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Fundamentals of Gnostic Education: Consciousness


People confuse consciousness with intelligence or with intellect, thus, they qualify a very intelligent or intellectual person as a very cognizant person.

Undoubtedly—and without fear of deceiving ourselves—we affirm that within a human being the consciousness is a very particular means of apprehending internal knowledge and is completely independent of any mental activity.

The faculty of consciousness facilitates the knowledge of ourselves.

The consciousness grants us the integral knowledge of what is, where it is, what is really known, and what is certainly ignored.

Revolutionary psychology teaches that only the individual by himself can know his own self.  Yes, only we ourselves can know if we are or are not cognizant at any given moment; only by oneself can one know about one’s own consciousness, and whether it was active or not at any given moment.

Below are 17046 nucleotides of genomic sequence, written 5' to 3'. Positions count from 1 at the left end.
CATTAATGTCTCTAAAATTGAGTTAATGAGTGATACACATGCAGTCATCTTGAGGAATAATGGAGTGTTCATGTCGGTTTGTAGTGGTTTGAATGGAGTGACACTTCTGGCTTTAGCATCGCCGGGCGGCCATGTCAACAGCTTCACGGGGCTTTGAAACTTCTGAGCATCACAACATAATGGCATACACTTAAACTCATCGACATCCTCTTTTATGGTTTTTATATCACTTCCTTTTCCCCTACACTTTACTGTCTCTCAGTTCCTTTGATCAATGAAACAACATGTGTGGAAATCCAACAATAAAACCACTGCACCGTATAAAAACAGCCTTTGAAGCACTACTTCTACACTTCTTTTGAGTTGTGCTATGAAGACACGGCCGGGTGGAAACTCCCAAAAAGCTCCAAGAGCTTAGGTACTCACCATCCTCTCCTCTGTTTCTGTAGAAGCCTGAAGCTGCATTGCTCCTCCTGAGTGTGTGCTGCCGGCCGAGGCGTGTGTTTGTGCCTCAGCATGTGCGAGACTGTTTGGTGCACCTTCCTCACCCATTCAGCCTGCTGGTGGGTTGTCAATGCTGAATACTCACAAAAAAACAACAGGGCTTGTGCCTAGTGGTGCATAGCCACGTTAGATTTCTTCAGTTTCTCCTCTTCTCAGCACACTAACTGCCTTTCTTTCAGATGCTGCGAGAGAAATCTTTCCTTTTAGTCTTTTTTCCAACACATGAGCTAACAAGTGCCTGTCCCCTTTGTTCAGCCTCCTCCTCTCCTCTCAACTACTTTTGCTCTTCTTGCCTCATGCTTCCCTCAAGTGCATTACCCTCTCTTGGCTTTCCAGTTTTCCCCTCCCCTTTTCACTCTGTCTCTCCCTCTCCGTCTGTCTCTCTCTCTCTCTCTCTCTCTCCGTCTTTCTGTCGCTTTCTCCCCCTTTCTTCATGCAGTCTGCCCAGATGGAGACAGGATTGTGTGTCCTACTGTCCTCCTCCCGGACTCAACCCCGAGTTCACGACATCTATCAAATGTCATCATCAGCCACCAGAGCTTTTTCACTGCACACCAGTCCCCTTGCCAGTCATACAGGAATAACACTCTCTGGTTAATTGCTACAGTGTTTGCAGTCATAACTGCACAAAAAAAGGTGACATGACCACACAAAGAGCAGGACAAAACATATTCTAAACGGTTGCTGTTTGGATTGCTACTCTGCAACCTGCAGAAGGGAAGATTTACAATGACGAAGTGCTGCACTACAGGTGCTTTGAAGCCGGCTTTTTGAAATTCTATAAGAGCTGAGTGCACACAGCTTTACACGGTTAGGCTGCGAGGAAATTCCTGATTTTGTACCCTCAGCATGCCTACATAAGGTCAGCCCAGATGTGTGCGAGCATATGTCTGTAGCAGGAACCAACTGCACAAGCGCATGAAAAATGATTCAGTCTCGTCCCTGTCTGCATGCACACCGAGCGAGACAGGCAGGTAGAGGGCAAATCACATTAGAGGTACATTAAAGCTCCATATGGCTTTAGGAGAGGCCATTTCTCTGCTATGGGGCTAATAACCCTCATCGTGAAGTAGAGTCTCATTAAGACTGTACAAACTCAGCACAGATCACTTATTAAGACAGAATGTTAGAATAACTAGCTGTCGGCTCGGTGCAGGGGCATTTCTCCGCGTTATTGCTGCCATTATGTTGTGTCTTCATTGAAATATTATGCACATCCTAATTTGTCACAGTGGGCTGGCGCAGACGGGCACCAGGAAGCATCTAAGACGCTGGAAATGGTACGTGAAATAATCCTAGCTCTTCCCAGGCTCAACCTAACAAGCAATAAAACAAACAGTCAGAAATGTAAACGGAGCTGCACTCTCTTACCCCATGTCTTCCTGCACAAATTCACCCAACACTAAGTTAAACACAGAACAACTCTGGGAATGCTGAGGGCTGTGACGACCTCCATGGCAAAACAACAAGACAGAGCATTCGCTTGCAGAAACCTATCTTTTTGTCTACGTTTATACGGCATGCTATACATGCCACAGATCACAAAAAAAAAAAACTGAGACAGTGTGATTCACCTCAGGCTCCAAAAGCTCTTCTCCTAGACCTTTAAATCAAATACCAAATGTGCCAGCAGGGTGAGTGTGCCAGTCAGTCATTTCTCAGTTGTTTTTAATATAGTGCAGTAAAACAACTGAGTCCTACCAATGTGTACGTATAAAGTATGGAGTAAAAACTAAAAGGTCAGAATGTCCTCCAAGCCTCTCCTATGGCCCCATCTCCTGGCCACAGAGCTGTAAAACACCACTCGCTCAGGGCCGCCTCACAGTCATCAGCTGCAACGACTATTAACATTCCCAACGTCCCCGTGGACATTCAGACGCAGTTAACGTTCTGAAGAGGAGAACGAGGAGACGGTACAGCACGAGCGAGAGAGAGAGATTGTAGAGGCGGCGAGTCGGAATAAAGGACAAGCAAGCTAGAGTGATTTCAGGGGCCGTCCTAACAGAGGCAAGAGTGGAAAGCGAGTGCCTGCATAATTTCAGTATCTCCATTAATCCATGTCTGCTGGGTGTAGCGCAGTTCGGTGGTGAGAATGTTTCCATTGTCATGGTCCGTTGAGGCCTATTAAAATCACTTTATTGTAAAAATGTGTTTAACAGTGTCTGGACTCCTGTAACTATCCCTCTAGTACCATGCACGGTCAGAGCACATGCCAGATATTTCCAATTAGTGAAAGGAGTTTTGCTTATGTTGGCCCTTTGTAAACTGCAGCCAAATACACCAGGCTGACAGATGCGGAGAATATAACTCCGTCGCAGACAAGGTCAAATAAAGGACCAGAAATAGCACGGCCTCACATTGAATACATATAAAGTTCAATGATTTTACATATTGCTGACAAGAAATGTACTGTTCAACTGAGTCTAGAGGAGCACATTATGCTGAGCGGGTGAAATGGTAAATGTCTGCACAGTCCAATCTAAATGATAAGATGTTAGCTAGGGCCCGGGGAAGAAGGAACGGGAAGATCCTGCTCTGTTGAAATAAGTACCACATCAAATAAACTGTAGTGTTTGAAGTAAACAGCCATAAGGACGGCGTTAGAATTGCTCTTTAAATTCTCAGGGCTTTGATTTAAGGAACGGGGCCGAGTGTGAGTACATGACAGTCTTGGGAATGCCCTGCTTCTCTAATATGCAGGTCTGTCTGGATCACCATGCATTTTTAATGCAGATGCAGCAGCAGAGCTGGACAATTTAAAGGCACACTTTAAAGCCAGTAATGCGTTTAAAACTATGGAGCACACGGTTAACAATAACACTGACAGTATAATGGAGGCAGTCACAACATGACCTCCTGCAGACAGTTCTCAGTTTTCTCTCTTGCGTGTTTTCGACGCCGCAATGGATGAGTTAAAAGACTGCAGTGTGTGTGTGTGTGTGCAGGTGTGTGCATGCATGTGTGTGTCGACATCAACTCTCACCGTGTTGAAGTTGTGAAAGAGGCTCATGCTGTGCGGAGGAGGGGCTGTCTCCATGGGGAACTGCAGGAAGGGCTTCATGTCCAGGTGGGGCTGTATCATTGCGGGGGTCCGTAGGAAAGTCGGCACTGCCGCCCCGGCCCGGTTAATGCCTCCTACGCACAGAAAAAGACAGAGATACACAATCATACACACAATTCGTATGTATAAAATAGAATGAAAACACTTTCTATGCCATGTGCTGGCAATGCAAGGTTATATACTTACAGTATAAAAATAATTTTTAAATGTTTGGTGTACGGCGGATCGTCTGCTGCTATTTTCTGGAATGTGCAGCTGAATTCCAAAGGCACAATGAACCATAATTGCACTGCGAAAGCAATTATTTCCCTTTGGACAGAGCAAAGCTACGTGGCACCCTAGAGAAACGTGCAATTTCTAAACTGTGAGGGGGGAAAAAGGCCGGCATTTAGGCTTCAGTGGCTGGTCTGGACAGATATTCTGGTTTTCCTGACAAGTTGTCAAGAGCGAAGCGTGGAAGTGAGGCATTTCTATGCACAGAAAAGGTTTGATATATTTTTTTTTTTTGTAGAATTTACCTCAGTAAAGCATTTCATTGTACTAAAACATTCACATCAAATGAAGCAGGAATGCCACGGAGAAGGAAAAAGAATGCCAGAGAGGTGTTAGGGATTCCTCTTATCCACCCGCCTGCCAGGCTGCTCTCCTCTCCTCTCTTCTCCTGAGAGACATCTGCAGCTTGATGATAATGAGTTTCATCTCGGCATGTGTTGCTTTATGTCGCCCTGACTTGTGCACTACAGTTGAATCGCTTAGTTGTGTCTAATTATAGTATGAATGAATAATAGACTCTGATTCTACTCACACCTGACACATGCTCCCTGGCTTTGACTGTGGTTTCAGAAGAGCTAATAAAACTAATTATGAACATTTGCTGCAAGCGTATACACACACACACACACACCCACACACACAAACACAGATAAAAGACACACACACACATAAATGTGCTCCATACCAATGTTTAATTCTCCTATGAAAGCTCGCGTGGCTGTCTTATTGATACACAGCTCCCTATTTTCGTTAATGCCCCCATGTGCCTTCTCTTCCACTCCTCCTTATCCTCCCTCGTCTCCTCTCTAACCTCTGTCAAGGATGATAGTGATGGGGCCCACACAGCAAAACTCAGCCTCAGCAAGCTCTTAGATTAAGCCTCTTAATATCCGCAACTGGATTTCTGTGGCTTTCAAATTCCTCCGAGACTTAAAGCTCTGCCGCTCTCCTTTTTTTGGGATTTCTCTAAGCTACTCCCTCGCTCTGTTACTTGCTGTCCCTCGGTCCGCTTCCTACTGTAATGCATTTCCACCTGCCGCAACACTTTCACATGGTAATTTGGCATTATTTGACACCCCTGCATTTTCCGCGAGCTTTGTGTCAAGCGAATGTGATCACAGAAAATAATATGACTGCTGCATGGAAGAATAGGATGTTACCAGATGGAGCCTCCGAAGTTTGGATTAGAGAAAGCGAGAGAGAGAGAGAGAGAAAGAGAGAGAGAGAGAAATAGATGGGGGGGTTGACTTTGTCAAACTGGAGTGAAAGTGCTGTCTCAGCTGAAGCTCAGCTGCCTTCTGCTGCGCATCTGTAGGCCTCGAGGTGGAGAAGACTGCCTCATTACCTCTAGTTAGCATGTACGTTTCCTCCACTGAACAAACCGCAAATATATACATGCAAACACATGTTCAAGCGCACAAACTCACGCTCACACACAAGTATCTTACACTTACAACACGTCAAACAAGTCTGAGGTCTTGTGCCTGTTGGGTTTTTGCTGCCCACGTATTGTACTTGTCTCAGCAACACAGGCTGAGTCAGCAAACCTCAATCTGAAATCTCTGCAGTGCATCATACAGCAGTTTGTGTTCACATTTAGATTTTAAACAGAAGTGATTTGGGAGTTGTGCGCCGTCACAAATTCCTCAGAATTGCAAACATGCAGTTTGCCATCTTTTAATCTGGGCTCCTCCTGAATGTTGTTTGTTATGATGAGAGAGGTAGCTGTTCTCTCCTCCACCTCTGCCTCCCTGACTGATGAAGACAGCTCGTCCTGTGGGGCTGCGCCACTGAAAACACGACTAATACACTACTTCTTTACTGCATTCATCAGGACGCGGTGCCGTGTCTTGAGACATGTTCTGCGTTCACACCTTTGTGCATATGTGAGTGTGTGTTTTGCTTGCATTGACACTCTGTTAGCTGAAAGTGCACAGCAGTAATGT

Only the individual by himself—and nobody but himself—can become aware at any given instant, at any given moment, if before that instant, if before that moment, he was not really cognizant, that his consciousness was very asleep. Thereafter, he will fall asleep again and forget that experience, or will keep it as a memory, as the memory of a strong experience.

It is essential to know that the consciousness within rational animals is not a continuous or permanent entity. Normally, the consciousness within these intellectual animals mistakenly called humans sleeps profoundly; thus, the moments in which their consciousness is awake are seldom, very seldom. Yes, intellectual animals work, drive cars, marry, die, etc., with their consciousness totally asleep, and it awakens only in very exceptional moments.